Amaryllis v Mcleod and others UKEAT/0273/15

Why care?

The Transfer of Undertakings (Protection of Employment) Regulations 2006 (TUPE) apply to a “relevant transfer”, which can be either:

  • A transfer of a business, undertaking or part of a business or undertaking where the transferring economic entity retains its identity after the transfer, or
  • A service provision change (where a client outsources, insources, or changes contractor carrying out a service) and where there is “an organised grouping of employees situation in Great Britain which has as its principal purpose the carrying out of the activities concerned on behalf of the client” (Regulation 3(3)(a)(i))

In this case, the EAT had to consider how and when such an organised grouping should be identified.

The case

Millbrook carried out furniture renovation work for the Ministry of Defence (MoD) for 50 years until 2003. Between 2003 and 2008 Millbrook carried out the same service for the MoD as a sub-contractor for Amaryllis, who had secured a much wider contract with the MoD. In 2008, Millbrook was re-awarded the MoD renovation contract for four years, and from 2012, four companies tendered for the renovation work (although in fact, Millbrook received it all). This ended in 2014 when all four companies tendered for the renovation work and Amaryllis was successful. Millbrook, whose employees were spending an average of 68.5% of their time on MoD renovations work, believed that 31 employees would transfer to Amaryllis under a service provision change; after taking legal advice, Amaryllis denied that there would be any transfer of employment.

The Employment Tribunal held that, having considered the historic working relationship and that the department had originally been set up to specifically carry out MoD work, there had been a TUPEservice provision change. Although the department now worked for other customers as well, the MoD was still the largest customer. The tribunal held that “the department has not ‘morphed’ from being one dedicated to principally servicing the MoD renovations contract into one operated principally to service the needs of all customers, which happened to include the MoD as its major customer”.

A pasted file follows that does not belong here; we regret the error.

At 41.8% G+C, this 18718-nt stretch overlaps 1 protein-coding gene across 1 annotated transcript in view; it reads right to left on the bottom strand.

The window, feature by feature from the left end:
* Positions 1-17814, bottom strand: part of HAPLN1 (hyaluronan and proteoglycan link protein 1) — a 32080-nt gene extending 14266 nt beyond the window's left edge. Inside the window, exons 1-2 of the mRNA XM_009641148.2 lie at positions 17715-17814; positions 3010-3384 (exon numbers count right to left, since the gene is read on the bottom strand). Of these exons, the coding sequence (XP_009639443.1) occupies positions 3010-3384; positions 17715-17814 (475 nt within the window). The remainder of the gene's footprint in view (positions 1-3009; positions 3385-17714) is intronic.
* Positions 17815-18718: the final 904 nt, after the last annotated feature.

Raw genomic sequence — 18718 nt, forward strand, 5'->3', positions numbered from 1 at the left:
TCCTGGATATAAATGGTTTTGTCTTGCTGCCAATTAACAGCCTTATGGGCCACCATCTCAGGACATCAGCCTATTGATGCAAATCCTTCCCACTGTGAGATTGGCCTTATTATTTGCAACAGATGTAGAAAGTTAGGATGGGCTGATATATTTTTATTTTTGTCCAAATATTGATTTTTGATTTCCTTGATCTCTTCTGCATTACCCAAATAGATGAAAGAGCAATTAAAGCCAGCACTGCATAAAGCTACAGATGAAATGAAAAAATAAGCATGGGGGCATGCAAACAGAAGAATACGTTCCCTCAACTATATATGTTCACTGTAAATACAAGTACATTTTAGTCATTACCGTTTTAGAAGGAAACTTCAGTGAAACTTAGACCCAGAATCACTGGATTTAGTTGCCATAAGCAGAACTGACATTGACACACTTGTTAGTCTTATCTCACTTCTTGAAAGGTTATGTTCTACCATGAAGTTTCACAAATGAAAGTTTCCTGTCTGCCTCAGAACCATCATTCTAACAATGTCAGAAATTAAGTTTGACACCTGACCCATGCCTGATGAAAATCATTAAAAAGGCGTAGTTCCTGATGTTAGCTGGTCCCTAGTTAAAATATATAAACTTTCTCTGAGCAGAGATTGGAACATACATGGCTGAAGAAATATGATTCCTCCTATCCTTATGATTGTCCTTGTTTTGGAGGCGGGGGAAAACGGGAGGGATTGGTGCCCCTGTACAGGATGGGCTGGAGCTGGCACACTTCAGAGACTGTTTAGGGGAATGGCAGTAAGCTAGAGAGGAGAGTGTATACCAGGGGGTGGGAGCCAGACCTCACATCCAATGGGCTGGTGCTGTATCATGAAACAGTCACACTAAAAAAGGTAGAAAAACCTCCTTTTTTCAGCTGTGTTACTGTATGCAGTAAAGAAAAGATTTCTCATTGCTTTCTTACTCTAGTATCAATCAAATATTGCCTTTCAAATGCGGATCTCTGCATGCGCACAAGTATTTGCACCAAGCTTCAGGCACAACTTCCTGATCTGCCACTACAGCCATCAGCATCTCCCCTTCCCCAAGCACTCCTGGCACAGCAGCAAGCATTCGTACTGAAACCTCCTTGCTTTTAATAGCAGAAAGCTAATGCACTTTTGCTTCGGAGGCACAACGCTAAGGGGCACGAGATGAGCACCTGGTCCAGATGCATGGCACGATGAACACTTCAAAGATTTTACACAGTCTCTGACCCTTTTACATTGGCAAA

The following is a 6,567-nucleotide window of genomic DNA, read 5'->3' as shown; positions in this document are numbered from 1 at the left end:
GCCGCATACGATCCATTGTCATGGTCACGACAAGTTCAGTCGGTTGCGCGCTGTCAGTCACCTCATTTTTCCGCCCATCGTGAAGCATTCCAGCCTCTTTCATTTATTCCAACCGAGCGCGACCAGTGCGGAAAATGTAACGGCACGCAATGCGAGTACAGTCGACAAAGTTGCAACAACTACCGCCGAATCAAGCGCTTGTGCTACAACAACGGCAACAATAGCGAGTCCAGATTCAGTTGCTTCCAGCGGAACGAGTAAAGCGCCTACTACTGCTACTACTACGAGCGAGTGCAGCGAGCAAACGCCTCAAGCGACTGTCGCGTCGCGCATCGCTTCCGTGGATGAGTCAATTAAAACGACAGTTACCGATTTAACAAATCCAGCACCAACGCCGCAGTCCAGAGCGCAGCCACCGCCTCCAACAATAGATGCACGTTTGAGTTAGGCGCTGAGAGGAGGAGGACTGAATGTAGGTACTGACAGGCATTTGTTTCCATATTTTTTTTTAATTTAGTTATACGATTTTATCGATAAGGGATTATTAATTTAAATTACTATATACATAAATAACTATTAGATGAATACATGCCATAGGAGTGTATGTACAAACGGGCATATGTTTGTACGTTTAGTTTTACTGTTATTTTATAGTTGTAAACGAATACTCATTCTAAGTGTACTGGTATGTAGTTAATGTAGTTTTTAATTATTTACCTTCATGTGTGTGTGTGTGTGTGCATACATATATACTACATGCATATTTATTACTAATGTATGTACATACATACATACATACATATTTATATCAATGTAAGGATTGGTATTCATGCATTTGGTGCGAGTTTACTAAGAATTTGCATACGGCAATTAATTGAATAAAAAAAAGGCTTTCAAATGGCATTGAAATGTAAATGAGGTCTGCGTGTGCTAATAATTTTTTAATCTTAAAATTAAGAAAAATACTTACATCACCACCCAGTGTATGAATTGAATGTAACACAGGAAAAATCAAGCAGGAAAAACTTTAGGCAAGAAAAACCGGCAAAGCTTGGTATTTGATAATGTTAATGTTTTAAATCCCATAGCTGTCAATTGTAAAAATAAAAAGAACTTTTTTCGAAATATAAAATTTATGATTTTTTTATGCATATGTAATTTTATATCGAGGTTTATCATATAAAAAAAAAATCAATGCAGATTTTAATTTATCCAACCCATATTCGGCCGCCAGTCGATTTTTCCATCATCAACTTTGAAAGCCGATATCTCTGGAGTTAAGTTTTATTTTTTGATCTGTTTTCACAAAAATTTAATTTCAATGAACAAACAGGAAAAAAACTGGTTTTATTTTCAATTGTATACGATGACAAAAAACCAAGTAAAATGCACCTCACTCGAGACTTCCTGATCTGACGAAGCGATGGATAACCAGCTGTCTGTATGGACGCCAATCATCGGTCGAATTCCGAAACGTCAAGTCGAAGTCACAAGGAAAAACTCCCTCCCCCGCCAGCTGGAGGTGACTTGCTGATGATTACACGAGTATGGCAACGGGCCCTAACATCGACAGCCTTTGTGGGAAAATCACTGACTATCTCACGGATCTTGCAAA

The EAT allowed the appeal. The correct approach was to focus on what the grouping of employees were doing immediately before the transfer, and not what had happened historically.

The Tribunal must make a finding as to the purpose of the organised grouping. It is not enough that a department carries out significant work for a client – as the EAT said in Eddie Stobart v Moreman (2012), “the regulation does not merely say that employees should in their day-to-day work in fact (principally) carry out the activities in question; it says that carrying out those activities should be the (principal) purpose of an “organised grouping” to which they belong”.

The tribunal had failed to take account of the 2003-2008 period when Millbrook’s client was Amaryllis, not the MoD. The tribunal’s finding that the 50 years’ continuous period of service meant that the department was dedicated to principally serving the MoD contract indicated the judge was relying on the work carried out in the department, rather than the work carried out by Millbrook under its contract with the relevant client, the MoD.

What to take away?

The assessment of whether there is an organised grouping of employees with the principal purpose of carrying out certain activities on behalf of the client must take place immediately before the transfer.

Here, the tribunal made a mistake by relying on facts relevant to carrying out activities in general. Even when it looks like there is a possible TUPE transfer on a given set of facts, it is important to analyse the detail of the arrangement relating to what the purpose of the organised grouping is and which activities are carried out by and for whom, immediately before the transfer.